Labour voted down virtually every amendment that would have introduced democracy or accountability to this bill. Sometimes I expect good things from the New Zealand Labour Party. I really, honestly, do. And then I’m reminded that there isn’t a principle that can’t be traded away for political expediency. Fat lot of good you lot are as an opposition. We need better than this.
The more I learn about this legislation the more angry and upset I feel. Its not a surprise coming from NACT’s but that my party supported it is just too disappointing. I could weep.
This is unbelievable!! How could you vote for this bill, and vote against many of the amendments providing greater protections. This is the worst piece of legislation in NZ for a very long time. I am extremely disappointed and disillusioned in the Labour Party today.
Supporting this legislation was a an act of breathtaking gutlessness. Every citizen now knows that there is not a single person,or party, in parliament who cares a whit about democracy.I’m not at all happy about this. The road to hell is paved with good intentions.
I listened to this on the radio in absolute horror. You guys are meant to be the opposition, yet there was barely a whimper, even from the Greens. There are some terrible aspects of this Bill and you, as a party, let them past. The lack of courage is appalling.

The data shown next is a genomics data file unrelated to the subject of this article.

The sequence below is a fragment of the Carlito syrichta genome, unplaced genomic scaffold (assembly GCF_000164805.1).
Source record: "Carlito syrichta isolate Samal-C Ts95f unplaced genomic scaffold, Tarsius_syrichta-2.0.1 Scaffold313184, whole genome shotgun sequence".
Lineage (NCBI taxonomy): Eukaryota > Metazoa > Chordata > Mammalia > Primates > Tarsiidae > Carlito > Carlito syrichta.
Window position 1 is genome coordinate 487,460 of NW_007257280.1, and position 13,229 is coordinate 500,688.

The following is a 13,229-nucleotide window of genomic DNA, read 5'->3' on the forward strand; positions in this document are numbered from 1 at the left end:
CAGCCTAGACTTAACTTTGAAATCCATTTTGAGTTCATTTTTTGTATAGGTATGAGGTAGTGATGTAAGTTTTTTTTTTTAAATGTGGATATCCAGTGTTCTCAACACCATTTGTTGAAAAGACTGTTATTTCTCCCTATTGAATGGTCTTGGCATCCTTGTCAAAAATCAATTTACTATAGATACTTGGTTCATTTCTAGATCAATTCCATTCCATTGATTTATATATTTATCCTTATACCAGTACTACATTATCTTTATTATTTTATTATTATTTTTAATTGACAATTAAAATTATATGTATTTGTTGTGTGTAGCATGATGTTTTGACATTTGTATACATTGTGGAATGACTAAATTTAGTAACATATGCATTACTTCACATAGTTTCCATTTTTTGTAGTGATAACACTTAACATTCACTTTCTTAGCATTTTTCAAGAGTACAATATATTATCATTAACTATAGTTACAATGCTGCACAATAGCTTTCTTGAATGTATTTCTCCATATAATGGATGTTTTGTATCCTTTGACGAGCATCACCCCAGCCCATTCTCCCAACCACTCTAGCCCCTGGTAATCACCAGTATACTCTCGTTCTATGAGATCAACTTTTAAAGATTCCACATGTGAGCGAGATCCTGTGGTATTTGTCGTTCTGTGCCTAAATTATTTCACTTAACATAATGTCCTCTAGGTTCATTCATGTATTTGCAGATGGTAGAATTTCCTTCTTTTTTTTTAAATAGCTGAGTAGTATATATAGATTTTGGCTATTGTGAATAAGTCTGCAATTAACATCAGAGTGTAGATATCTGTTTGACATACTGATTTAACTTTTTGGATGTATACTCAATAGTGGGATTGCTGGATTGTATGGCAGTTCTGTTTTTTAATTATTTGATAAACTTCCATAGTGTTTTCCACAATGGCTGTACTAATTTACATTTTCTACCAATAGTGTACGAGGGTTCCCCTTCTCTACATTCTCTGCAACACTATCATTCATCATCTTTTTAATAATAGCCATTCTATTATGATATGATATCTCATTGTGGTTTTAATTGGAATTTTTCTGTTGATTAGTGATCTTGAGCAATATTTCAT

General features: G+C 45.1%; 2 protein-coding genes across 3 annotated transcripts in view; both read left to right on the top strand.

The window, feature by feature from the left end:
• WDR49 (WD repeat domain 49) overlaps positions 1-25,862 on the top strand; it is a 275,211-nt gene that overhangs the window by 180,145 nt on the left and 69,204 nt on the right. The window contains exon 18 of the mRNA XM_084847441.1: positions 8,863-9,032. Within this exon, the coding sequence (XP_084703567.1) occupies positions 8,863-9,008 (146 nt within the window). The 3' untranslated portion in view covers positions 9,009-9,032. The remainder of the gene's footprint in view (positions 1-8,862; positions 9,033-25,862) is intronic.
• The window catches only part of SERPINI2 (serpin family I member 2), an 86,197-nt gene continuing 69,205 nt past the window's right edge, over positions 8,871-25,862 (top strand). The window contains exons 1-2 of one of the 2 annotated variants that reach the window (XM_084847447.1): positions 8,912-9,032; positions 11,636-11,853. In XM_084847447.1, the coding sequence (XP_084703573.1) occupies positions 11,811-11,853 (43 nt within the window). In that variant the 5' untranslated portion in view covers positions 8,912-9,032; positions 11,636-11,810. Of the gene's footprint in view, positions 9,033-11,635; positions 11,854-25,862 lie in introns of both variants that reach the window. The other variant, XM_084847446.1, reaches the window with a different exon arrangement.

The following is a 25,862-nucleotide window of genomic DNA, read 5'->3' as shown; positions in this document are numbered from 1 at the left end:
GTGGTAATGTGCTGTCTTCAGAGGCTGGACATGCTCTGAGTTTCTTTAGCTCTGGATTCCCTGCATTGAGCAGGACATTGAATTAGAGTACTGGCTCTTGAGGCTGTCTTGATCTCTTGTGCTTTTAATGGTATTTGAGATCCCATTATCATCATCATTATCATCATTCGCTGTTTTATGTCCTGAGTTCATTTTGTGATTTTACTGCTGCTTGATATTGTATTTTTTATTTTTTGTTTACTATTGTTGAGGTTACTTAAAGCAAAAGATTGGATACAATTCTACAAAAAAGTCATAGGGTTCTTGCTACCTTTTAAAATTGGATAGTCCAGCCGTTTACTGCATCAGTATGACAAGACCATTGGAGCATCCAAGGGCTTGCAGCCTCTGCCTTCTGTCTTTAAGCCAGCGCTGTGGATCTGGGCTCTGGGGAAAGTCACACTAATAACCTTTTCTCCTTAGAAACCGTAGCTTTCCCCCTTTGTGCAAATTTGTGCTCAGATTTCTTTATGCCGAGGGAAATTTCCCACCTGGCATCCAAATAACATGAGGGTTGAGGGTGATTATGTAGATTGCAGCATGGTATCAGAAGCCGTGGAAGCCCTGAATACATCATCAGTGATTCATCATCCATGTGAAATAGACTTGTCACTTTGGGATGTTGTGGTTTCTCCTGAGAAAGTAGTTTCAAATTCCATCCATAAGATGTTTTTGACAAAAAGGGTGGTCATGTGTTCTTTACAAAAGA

All of the above and another disappointed member. I’m gobsmacked 120 mps, especially my favorite 43, voted away the ability to hold the govt to account on this incredibly important rebuild, and any credible opposition to the shonky results that may follow
The most astonishing thing is that these comments are all from Labour members and sympathisers. Yet not a single one of them wrote in support of Labour’s position on this bill. Even the usually sycophantic Spud could only manage a bunch of sad cartoon faces. Talk about being out of touch with your own supporters.
No one questions that the damage in Christchurch needs to be fixed urgently and that there’s a case to be made for giving the government the tools it needs to get on with the job. But not this. Effectively suspending our democracy and handing absolute power to one person in the hope they won’t abuse their power is inexcusable, and deep down Labour’s MPs must know it.
Though if Brendon Burns’ reply to this thread is anything to go by, the parliamentary wing of the party isn’t interested in listening. In a post emotively entitled Women and children first, Burns dismisses the anger of his supporters (and, I assume, the universal condemnation of constitutional experts) as “howls of outrage” that are illegitimate because “every other party and MP in Parliament” supported the bill. As if that makes it all okay.
He then utterly fails to address any of his supporters’ concerns and implies that if you don’t support the bill you are misinformed and don’t care about Christchurch quake victims. Oh, and it’s kind of like the Blitz but not really. That’s quite some arrogance. Maybe the guy’s suffering a bit from the stress of what’s going on, beats me. But this is neither his, nor Labour’s, finest hour.
Image credit: Scoop.co.nz
[I can’t help but notice the irony that the next post on Red Alert is Chris Hipkins complaining about National’s abuse of parliamentary process.]